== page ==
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Citing Flaws, IDFA Urges FDA to Withdraw Guidance on Clinical Trials

Apr 16, 2014

In comments submitted last week, IDFA urged the Food and Drug Administration to withdraw its final guidance on clinical research studies involving foods. The guidance currently requires studies involving conventional foods to comply with onerous investigational new drug (IND) requirements, which are designed to protect human research subjects. IDFA believes the new requirements are unnecessary, fall outside of FDA’s statutory authority and ultimately will discourage food companies from sponsoring important studies regarding the health benefits of food.

According to the guidance, a conventional food product that offers more than taste, aroma or nutritive value would be considered a drug because FDA says the primary purpose for consuming it would change. IDFA challenged this definition of food, saying it is unnecessarily restrictive and conflicts with case law.

Yogurt a Prime Example

Yogurt with probiotics is a prime example. Consumption has more than doubled between 2001 and 2011, and consumers say they choose yogurt because it’s nutritious and has added health benefits. The 2010 Dietary Guidelines Advisory Committee also recognized that “gut microbiota play a role in health” and encouraged the consumption of foods containing probiotics, while saying sufficient evidence doesn’t exist to support specific recommendations for probiotic intake.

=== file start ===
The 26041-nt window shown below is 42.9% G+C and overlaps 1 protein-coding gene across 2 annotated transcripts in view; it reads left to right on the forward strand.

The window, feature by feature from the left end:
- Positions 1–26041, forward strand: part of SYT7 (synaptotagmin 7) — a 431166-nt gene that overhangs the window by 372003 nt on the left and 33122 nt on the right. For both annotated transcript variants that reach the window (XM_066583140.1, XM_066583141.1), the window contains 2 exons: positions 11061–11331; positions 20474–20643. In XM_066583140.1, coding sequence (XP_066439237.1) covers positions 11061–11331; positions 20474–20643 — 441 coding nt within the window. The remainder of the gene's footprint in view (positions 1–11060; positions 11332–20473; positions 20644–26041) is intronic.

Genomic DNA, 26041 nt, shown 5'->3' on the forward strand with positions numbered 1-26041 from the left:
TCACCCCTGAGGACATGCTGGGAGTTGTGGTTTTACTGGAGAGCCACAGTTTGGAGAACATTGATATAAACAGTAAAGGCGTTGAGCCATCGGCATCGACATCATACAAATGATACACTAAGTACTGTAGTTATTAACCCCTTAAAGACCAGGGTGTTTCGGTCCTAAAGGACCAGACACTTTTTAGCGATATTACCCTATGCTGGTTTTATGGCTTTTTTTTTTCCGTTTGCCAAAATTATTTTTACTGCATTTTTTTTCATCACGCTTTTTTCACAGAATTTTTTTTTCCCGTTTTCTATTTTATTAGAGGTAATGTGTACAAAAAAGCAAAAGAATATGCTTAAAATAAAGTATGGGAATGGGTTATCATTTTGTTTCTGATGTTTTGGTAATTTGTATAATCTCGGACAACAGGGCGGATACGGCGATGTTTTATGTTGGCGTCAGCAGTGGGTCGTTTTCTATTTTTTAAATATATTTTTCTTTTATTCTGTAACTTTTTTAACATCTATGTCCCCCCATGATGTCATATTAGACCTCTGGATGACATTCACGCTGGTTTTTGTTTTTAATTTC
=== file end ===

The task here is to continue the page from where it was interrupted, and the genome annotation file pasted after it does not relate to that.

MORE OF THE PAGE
IDFA believes the committee’s statement underscores the need for further research on the benefits of probiotics. At a minimum, IDFA urged FDA to include a list of examples of food research, such as studies involving probiotics in yogurt, that would be exempt from complying with IND requirements.

“If lawfully marketed drugs are exempt from the IND requirements, we cannot understand the agency position that lawfully marketed foods – with a risk profile that is dramatically lower than drugs – must be subject to these requirements. As with certain lawfully marketed drugs, IRB [Institutional Review Board] review and informed consent are sufficient to protect participants in clinical studies involving food,” the comments said.

Read the comments here.

For more information, contact John Allan, IDFA vice president of regulatory affairs, at

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